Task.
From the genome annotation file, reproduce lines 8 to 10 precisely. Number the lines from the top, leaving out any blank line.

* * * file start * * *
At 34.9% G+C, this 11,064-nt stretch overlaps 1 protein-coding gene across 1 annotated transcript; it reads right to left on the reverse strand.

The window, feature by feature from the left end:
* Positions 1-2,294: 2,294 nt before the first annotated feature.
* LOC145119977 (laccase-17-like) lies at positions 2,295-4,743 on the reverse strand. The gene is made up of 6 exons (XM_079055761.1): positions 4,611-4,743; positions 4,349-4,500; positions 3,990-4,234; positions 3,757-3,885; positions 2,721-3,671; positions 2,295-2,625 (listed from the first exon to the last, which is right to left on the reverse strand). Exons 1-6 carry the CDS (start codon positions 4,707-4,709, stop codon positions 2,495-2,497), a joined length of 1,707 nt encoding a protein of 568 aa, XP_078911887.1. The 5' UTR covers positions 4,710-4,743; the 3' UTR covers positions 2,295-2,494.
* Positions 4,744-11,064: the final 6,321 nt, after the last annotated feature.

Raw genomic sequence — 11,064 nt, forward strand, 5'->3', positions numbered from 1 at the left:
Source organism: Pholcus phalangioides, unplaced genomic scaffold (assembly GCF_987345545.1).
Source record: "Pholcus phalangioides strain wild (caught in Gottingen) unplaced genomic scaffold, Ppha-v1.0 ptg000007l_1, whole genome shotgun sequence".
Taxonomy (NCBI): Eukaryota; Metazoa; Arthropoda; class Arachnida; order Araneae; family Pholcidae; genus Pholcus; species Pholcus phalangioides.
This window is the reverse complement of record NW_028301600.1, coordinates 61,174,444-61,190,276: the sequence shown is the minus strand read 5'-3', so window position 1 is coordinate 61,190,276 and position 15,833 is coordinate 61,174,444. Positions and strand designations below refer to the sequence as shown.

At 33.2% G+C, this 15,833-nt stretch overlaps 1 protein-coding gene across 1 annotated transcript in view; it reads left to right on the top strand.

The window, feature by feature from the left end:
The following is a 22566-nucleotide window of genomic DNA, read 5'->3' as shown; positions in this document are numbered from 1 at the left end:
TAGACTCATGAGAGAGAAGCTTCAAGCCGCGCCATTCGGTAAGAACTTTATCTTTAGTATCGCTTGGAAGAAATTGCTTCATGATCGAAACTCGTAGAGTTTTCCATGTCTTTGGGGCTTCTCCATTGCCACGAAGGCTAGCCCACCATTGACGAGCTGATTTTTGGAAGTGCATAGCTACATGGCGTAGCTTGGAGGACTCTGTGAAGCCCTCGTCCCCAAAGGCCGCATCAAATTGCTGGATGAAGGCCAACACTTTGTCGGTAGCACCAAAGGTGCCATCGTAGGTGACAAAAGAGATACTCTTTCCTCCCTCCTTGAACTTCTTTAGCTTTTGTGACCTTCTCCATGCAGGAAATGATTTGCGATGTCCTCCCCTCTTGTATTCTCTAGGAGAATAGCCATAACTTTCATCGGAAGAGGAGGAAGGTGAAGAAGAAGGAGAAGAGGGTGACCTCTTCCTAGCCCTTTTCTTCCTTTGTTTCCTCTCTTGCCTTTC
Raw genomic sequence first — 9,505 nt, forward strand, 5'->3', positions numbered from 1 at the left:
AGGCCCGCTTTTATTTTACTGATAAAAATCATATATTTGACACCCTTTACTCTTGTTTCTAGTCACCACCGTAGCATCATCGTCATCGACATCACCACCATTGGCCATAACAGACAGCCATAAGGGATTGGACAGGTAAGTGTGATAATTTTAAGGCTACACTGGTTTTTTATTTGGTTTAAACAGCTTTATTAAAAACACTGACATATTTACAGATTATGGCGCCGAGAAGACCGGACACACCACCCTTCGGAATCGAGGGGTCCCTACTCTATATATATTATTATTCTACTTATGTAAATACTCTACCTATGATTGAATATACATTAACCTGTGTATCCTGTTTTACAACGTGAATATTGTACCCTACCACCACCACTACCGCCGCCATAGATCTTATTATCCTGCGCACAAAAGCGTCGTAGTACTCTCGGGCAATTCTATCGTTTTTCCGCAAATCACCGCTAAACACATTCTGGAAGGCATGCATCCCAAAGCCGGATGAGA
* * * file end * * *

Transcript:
Source record: "Pholcus phalangioides strain wild (caught in Gottingen) unplaced genomic scaffold, Ppha-v1.0 ptg000007l_1, whole genome shotgun sequence".
Taxonomy (NCBI): Eukaryota; Metazoa; Arthropoda; class Arachnida; order Araneae; family Pholcidae; genus Pholcus; species Pholcus phalangioides.
This window is the reverse complement of record NW_028301600.1, coordinates 61,174,444-61,190,276: the sequence shown is the minus strand read 5'-3', so window position 1 is coordinate 61,190,276 and position 15,833 is coordinate 61,174,444. Positions and strand designations below refer to the sequence as shown.